Less than two weeks ago Gov. Jerry Brown signed legislation that requires the state to obtain one-third of its electricity from renewable sources like wind, solar and geothermal power by 2020.

Currently the state’s three largest investor owned utilities generate 18% of its power from renewable sources according to the California Public Utilities Commission which is just short of the 20% target the state set for them.  But since they made a good faith effort to achieve the goal they weren’t penalized for failing to meet the state mandate.

Efforts in other states to push renewable energy have not worked out as planned.  In Maryland despite an overwhelming majority in the state legislature Democratic Gov. Martin O’Malley couldn’t get his wind farm initiative passed because of concerns about how much it would cost consumers.

One state study in California showed that the new law would cost utilities 7% than coal or natural gas use and that cost will probably be passed on to consumers.

But there is an out.  If the costs of moving the energy are deemed excessive the utilities won’t be forced to meet the new targets and this likely to happen more than the PUC envisioned.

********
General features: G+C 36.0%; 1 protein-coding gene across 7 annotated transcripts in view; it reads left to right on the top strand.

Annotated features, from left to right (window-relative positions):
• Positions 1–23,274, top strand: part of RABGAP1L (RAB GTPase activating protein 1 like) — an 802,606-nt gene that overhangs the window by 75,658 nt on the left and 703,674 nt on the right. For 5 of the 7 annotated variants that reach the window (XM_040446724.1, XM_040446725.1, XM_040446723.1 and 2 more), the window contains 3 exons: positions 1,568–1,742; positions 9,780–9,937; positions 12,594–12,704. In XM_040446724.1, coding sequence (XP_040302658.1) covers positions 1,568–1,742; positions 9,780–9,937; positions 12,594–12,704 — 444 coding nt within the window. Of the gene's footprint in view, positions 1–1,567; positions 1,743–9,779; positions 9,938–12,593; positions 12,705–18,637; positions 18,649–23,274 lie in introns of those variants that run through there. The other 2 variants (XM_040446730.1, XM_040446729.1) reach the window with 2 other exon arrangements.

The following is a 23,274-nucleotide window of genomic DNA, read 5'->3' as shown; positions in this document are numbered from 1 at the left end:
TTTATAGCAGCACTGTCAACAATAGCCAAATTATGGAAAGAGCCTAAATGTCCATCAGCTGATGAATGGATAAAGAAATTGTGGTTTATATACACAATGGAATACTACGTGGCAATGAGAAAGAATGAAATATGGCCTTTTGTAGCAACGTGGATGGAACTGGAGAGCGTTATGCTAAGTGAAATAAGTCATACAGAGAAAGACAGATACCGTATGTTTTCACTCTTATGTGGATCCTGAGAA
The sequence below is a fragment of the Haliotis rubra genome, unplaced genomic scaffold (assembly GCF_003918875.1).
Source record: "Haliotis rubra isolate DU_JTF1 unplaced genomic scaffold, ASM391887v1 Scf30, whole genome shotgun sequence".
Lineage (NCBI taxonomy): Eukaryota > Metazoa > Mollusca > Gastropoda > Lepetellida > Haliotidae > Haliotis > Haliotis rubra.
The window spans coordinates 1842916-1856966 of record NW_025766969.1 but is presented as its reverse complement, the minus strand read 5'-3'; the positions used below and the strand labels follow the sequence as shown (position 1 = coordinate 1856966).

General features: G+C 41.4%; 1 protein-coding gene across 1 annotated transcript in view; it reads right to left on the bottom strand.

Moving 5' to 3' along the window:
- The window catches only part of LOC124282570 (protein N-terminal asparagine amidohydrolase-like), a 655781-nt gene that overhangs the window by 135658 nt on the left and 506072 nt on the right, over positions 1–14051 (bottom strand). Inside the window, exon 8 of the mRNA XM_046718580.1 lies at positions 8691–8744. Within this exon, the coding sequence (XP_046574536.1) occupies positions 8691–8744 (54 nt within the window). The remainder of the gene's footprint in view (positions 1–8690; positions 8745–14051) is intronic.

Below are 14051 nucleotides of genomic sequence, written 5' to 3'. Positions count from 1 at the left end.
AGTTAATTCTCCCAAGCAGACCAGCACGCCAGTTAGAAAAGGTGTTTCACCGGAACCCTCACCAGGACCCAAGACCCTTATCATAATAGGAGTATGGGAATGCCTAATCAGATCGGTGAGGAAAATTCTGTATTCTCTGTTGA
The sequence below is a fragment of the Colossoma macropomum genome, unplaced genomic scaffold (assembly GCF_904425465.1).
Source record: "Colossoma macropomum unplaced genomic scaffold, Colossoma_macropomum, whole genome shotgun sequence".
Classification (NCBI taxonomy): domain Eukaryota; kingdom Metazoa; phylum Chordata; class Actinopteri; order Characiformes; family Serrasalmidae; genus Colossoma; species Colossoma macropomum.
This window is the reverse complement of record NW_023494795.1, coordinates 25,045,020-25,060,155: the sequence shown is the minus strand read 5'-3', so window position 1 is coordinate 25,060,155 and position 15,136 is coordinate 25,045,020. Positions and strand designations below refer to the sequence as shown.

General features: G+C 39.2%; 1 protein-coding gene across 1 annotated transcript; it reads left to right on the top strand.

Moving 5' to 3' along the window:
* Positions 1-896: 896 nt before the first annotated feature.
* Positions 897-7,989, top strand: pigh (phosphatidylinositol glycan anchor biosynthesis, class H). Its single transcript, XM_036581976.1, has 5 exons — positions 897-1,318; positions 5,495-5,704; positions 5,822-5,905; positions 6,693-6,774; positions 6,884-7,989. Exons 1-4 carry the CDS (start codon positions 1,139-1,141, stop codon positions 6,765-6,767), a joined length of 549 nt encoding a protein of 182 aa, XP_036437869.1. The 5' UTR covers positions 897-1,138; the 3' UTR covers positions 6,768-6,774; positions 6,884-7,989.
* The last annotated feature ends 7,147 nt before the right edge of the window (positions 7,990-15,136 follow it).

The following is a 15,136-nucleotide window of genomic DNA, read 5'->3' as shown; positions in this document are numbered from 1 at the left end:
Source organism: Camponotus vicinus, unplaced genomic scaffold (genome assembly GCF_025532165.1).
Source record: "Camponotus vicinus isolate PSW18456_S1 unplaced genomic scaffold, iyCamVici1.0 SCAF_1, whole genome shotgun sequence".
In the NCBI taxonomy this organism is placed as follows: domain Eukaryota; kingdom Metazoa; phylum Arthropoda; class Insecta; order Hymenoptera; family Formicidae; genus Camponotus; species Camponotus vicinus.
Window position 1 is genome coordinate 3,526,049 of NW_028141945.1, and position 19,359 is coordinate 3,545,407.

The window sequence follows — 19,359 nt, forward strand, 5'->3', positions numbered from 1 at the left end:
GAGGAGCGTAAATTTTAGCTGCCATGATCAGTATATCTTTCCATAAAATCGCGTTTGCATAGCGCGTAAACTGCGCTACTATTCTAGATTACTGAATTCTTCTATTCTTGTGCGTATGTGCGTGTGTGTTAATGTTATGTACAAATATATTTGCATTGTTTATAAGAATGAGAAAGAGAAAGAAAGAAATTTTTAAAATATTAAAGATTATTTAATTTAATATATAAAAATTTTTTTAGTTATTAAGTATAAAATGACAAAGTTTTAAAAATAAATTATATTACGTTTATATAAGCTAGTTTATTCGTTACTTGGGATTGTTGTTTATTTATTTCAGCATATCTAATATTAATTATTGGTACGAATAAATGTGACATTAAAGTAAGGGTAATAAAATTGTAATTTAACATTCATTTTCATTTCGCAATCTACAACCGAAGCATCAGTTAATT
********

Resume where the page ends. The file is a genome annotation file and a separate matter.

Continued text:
Ratepayers have already taken it on the chin as an analysis of renewable energy contracts under the old law showed that a whopping 59% exceeded market prices. But they were helping the environment.

Backers of the law claim that it will generate 100,000 new jobs in the state but we have heard this son before.  In Massachusetts Evergreen Solar announced earlier this year that they would be closing a plant in Devens due to competition from China leaving the state holding the bag on $58 million in incentives they gave the company to set up shop.  That’s a loss of 800 jobs in a job starved state.

Environmentalists are under the illusion that going green will always generate net job growth but they often forget that the higher costs of doing so actually stunt job growth in the long run as companies affected by higher energy costs trim overhead to make up the difference.

Gov. Brown may have scored major points with environmentalists by signing the law but he should have been focusing on how he was going to plug the state’s $26 million budget gap rather than increase the economic burden on cash-strapped residents.

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